While selling home coffee brewers, a new direct-to-consumer coffee equipment company called Simply Good Coffee is planning to also put money in the pockets of partnering coffee businesses.
Created by Laura Sommers — the founder of longtime coffee equipment seller Espresso Supply — Olympia, Washington-based Simply Good Coffee made its debut at the Specialty Coffee Expo in Boston last month. (Find DCN’s complete SCA 2022 coverage here.)
Simply Good is relying on a novel business model through which participating coffee companies earn commissions each time one of its automatic home coffee brewers are sold.
Participants can place a display-model brewer inside their retail shop or on their website, while an associated QR code points consumers to the Simply Good Coffee site for sales, service, shipping and all other customer needs.
Coffee companies, who are given their own sales report dashboard, then earn tiered commissions based on the number of units sold through their QR code, according to Simply Good Coffee CEO Dean Rotchin, who spoke with DCN in Boston.
“They don’t have to buy the machines,” Rotchin said of the coffee retailer’s role. “They’re not reselling them; all they need to do is put an example in their store.”
Sommers told DCN that the COVID-19 pandemic underscored the need for online sales among brick-and-mortar coffee purveyors while describing the Simply Good setup as a kind of overhead- and labor-free entryway for coffee businesses to diversify their revenue streams.
“All the stores and the shops and the grocers are so important in their communities,” Sommers said. “They’re hiring people; that’s where people meet to socialize; they meet to go on their dates. I see the coffee shop as a vital piece of every community, but it’s tough to be in that business.”
The inaugural brewer in the Simply Good line is a 40-ounce-capacity machine — the equivalent of eight cups, by U.S. coffee industry standards — called the Olson.
The price of the machine will be fixed for all users and it will only be available through the company’s online platform, according to Rotchin.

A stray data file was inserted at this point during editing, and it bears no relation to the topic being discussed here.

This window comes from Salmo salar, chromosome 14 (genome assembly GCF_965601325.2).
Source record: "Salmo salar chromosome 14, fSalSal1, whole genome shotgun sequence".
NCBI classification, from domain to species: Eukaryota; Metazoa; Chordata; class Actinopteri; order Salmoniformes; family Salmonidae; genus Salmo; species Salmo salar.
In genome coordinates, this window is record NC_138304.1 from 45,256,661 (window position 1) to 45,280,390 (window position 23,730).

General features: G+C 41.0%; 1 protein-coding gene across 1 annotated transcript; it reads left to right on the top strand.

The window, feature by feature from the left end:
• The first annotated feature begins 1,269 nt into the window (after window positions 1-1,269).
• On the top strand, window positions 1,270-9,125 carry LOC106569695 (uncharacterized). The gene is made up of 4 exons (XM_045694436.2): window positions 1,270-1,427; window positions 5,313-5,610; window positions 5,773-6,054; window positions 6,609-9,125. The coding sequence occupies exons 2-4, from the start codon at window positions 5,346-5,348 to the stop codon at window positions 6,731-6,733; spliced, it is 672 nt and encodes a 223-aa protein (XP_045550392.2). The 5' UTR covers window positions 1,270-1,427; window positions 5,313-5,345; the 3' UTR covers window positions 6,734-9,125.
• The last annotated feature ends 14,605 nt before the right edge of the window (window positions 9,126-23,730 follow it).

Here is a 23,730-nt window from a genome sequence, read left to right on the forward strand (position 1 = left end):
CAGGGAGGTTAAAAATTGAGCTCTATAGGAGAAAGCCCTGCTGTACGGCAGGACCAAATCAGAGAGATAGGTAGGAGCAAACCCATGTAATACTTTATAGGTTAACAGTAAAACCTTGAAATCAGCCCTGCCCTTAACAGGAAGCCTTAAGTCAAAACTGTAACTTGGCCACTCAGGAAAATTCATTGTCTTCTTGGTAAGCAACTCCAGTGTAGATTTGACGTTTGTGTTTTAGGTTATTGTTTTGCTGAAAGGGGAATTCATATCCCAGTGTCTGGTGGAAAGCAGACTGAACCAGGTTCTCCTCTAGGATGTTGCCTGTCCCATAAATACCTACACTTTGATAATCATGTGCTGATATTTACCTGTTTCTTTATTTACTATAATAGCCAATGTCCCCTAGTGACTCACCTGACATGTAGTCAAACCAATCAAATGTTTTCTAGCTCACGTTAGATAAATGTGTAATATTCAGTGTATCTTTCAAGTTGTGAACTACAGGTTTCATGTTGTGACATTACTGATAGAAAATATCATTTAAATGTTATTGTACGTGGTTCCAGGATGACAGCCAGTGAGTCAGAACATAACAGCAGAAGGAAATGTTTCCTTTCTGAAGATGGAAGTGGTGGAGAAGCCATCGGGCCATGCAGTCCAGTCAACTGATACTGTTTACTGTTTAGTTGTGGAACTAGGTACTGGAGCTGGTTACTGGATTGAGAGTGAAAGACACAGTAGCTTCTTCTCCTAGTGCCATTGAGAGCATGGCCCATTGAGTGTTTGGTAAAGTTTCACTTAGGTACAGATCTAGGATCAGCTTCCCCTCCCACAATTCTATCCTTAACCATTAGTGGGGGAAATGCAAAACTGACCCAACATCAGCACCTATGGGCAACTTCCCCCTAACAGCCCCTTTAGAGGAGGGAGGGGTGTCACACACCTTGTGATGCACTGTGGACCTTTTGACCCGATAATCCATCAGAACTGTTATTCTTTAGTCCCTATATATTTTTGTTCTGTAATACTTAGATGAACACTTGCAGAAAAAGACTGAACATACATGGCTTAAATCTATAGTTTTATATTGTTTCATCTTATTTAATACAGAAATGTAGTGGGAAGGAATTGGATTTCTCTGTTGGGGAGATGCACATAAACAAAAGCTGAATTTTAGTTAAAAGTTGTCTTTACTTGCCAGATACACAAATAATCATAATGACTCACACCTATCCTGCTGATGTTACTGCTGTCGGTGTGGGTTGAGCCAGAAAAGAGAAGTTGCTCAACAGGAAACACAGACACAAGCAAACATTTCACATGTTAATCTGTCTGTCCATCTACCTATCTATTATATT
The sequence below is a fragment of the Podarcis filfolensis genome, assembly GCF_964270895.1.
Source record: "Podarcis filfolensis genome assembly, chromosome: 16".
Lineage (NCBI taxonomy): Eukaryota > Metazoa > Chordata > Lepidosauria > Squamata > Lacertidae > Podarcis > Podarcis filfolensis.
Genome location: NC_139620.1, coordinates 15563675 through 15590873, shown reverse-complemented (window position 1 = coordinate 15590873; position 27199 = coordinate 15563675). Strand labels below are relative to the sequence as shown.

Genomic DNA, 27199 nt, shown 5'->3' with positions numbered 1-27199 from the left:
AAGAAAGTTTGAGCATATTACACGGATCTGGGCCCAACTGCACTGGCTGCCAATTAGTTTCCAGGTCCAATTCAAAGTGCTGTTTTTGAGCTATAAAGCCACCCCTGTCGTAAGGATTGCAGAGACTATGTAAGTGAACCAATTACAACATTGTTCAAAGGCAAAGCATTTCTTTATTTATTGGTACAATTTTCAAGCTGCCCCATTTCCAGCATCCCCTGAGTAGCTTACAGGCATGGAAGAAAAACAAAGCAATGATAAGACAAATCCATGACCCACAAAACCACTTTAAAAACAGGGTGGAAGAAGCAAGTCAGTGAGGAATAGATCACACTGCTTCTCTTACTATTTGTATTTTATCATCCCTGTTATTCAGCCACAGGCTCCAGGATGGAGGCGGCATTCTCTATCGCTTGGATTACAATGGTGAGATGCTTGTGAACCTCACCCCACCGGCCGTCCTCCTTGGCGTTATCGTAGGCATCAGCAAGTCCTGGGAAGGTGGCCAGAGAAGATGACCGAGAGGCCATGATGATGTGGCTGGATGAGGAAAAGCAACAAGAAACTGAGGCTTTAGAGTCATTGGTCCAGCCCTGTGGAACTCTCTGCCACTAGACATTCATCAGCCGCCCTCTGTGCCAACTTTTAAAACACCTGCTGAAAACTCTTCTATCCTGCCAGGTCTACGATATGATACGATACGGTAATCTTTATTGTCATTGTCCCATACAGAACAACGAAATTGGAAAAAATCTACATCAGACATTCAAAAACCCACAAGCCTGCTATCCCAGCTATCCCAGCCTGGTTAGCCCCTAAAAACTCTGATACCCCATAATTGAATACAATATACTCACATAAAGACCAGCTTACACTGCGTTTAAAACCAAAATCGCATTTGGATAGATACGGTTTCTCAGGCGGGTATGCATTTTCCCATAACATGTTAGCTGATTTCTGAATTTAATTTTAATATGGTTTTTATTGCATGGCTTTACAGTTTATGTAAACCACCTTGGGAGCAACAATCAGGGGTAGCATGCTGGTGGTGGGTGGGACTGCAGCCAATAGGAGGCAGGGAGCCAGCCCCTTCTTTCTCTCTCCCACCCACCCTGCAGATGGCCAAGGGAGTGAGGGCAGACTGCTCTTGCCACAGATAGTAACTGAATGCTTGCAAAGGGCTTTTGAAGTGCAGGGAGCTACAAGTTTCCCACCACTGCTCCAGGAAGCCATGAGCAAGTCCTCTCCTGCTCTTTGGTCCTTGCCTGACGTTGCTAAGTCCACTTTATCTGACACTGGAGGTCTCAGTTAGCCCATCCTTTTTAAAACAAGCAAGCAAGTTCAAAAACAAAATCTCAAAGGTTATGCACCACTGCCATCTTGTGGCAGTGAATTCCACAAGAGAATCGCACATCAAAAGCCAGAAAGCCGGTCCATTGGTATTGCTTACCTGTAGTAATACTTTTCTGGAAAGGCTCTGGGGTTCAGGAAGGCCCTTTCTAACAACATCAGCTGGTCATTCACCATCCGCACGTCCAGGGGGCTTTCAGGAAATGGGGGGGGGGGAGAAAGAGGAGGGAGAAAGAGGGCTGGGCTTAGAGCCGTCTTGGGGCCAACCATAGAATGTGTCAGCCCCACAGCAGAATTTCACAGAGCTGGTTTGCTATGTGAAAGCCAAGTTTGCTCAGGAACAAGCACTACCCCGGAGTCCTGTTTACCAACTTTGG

Sommers described that machine as intentionally easy to operate with a relatively fast brew cycle while still being able to deliver high-quality specialty coffee.
A simple two-way switch starts the brew cycle, while another switch activates or deactivates a bloom cycle. Finished brew flows into a glass carafe with a hot plate.
“Right now it seems like everyone has to have an Insta pot or an air fryer or sous vid, but yet they don’t have a quality brewer on their counter,” Sommers said. “But you use that every day, and it makes what you’re consuming taste so much better.”
Sommers also believes the Simply Good Coffee model could help permanently bring more casual coffee drinkers into the specialty coffee realm.
“We certainly have been successful with the consumer in the cafe environments, but then how do we cross over to the next step?” Sommers said. “I completely believe that part of the reason that cafes have been successful is because the coffee is so much better, and it has changed consumers and their purchasing habits… I do not see this as undermining the cafes; I see it as strengthening the relationship between that customer and the place where they get their coffee.”
Rotchin and Sommers told DCN that Simply Good plans to launch with a handful of shops as it refines its operations, while other brewer models may eventually be added to the Simply Good line.
“The people who add the most value are the people who built the specialty coffee industry, who work in cafes and who have that passion for coffee,” Rotchin said. “With them, we believe we can reinvent how coffee machines are sold.”
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